Andrea Kaston Tange’s post on ‘the chastising professor‘ at Curiouser and Curiouser was timely: on the very day it went up, I had started my intro class with a brief
rant pep talk about last week’s disappointing attendance and lackluster participation. It was a subdued occasion: no hissy fits, I promise! My intervention was very much along the lines of Andrea’s “Sincere and Concerned Speech on Investment in Your Own Education,” with a dose of “We’re Talking About Things That Really Matter.” We were reading Adrienne Rich and Sylvia Plath, for crying out loud! This is not material to be encountered passively.
I share Andrea’s concern about whether these speeches are in fact motivating. In the moment, they are guaranteed to be downers: nobody who’s been publicly criticized is going to feel a lot like cooperating with the person who just chastised them. I thought hard over the weekend about whether to bring this negative energy into the room, but in the end I decided that it was important for me to make a public statement about expectations, and about what real success and productivity look like in a discussion-based class. It’s not like you get a lot of positive energy going anyway when people are arriving unprepared, or at any rate not prepared enough to contribute to discussion, or are putting their heads down on their arms to nap during discussion, or not showing up at all. We have been going along pretty well all year and the recent slump has been conspicuous – not for all of the students, of course, but for enough to make a significant difference in the overall class experience. I don’t know if it’s feminism causing them to disengage, or midterm exams in other classes, or what — but it seemed wrong just to press on as if nothing’s the matter, as if it’s quite OK to treat our class as a time and place when they can just show up and that will be good enough.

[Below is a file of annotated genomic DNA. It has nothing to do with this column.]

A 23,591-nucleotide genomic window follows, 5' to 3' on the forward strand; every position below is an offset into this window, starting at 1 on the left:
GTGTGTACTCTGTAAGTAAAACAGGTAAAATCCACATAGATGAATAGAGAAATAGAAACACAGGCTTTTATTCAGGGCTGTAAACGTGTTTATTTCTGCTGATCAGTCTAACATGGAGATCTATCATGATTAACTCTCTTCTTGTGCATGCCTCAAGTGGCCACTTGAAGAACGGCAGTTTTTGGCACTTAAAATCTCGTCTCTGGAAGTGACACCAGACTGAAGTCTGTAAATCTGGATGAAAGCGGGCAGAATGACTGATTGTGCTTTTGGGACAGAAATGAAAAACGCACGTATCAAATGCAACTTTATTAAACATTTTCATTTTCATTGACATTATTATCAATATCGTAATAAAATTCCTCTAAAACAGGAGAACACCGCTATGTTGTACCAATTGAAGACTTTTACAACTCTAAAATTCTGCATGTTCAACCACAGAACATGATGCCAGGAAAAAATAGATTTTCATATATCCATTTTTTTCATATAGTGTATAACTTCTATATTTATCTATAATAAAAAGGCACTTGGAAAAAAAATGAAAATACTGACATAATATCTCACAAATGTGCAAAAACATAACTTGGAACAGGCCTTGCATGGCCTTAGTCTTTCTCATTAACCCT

Things seemed a bit better yesterday. We’re working our way through A Room of One’s Own, which is not an easy text to make sense of, but I had given them a couple of specific things to think about beforehand (as I almost always do), and I also let them warm up in small groups first before we came together to talk as a class. We focused on the two college meals Woolf describes in such detail in the first chapter, working out the connections she makes, both implicitly and explicitly, between eating and writing. Then we went with her to the British Museum and considered her attempt to find “facts” — and the resulting analysis of the angry Professor she discerns behind the studies she reads. We’re reading Chapter 4 for tomorrow and I’ve asked them to focus on her comments about Austen and Brontë, especially about her idea that in great writing we are unaware of the writer’s state of mind. Since a lot of them don’t know Austen and Brontë well or at all, I suggested they think back over our course readings for examples of writers whose state of mind is or is not conspicuous in their work, and whether they agree that when we become aware of it, it deforms the writing the way she thinks Brontë’s anger deforms Jane Eyre. Martin Luther King is one of the first of our other authors that occurs to me: I’ll be interested to hear what they came up with. A follow-up question, of course, will be whether they think Woolf’s own quite discernible anger (beautifully controlled though it is) in any way diminishes the artistry of A Room of One’s Own.
In 19th-Century Fiction, we’ve moved on to Lady Audley’s Secret. I was a bit petulant yesterday when my questions for discussion elicited very little response. Maybe I need to give them the “Sincere and Concerned” speech too! But actually, in that class I think I probably just need to back off a bit more than I have been doing. When I have a lot to say, student passivity can become a self-fulfilling prophecy, and I think I’ve just been too quick in the last couple of weeks to fill in when their answers weren’t forthcoming. Lady Audley’s Secret certainly gives us plenty to talk about. So for now, I’ll do my best to stay upbeat, and hope that their apparent inertness is just fallout from the hour we lost with the time change.